Powder Mag: A Skier Goes East - Page 6

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  1. #51
    Tin's Avatar
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    Quote Originally Posted by dlague View Post
    Good thing the world does not live according to your definitions. Chest pounders like to talk about how hard they ski and the most difficult trails are the only true skiing! That's OK it is your world but we do not need to live in it!

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  2. #52
    Quote Originally Posted by Tin View Post
    If there are not cliffs, ledges, or moguls it is just cross-country.
    Ok then now that I know the criteria I will refocus!

    BTW how do you ski cliffs in tight trees? I have come across two drops - one is about a 20 ft cliff at Loveland and there is no f'n way that is happening because there are trees all over and the other at Cooper and no one is launching off that either.

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  3. #53
    Tin's Avatar
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    Quote Originally Posted by dlague View Post
    Ok then now that I know the criteria I will refocus!

    BTW how do you ski cliffs in tight trees? I have come across two drops - one is about a 20 ft cliff at Loveland and there is no f'n way that is happening because there are trees all over and the other at Cooper and no one is launching off that either.

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    Cliffs in tight trees? Come to Mad River or Stowe and I will teach you. Sometimes you just go and figure it out while in the air lol
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  4. #54
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    Quote Originally Posted by Tin View Post
    Cliffs in tight trees? Come to Mad River or Stowe and I will teach you. Sometimes you just go and figure it out while in the air lol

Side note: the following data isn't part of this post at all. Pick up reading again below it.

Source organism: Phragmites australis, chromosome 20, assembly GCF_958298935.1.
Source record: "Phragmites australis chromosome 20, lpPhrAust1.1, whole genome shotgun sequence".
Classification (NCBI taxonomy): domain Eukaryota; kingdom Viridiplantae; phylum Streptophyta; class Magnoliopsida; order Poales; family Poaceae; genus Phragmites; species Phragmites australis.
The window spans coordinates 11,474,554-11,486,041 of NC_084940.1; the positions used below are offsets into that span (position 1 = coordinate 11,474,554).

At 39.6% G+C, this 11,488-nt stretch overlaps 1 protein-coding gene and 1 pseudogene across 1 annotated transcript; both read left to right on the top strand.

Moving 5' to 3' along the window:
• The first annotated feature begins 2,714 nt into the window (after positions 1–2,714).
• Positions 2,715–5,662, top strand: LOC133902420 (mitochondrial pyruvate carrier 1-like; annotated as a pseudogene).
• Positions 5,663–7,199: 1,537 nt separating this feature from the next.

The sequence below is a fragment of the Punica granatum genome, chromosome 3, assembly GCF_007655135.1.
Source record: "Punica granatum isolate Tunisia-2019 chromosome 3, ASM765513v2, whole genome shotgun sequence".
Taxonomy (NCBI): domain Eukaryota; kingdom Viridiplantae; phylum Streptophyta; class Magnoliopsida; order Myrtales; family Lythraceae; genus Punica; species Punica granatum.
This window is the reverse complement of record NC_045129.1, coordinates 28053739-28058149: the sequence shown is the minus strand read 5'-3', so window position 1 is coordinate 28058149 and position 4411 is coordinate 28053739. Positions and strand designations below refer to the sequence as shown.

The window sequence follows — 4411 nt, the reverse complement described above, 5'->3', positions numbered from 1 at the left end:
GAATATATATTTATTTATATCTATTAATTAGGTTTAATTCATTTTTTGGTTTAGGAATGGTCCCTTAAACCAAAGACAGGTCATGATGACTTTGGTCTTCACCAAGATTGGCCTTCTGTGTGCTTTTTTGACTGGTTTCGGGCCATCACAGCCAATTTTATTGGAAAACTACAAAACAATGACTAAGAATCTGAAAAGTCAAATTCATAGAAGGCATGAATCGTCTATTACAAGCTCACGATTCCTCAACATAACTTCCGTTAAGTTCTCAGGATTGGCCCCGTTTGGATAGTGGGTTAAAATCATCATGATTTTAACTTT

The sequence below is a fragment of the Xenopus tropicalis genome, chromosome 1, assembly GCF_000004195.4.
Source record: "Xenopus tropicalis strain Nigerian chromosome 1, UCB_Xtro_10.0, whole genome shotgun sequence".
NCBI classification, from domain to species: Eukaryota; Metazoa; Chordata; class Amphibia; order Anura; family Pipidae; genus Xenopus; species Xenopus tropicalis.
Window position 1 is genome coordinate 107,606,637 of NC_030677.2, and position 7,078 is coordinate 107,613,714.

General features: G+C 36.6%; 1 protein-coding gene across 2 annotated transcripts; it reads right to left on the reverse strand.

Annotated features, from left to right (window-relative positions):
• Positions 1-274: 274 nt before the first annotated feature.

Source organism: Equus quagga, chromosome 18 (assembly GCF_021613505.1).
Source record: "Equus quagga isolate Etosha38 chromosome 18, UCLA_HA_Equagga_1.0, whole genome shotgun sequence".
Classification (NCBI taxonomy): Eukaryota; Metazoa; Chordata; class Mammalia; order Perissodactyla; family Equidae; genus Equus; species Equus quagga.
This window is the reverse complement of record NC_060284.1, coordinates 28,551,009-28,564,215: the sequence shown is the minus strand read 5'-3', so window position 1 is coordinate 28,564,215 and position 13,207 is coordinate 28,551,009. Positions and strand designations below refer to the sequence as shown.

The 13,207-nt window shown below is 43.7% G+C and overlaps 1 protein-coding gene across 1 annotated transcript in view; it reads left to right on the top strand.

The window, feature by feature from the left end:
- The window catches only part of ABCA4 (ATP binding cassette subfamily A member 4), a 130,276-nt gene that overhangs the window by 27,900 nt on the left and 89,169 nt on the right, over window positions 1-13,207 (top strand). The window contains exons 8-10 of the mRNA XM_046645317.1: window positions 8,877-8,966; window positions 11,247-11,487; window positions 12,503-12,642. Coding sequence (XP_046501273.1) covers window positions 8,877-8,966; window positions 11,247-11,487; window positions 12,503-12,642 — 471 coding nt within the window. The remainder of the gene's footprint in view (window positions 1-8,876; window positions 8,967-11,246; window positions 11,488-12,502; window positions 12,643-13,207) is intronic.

Found a small one 10-15 foot at Bolton today in the preacher/cobrass woods. Didn't go as planned. 13 yo son had no issue but my plan was to hit then turn. i hit and skis just skidded out on the turn, I went down and i slid a few feet in between trees but was no worse for the wear but my pride.
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  5. #55
    Quote Originally Posted by dlague View Post
    Good thing the world does not live according to your definitions. Chest pounders like to talk about how hard they ski and the most difficult trails are the only true skiing! That's OK it is your world but we do not need to live in it!
    Funny thing is, I said nothing of the sort. I believe psychologists call your above post, "projecting".

    Here....please allow me to repost precisely what I said.

    Quote Originally Posted by BenedictGomez View Post
    The only part of eastern skiing that's generally better than western skiing is the tree skiing (assuming you actually like "tree skiing" as opposed to skiing between widely spaced gaps between trees, which some people erroneously call "tree skiing").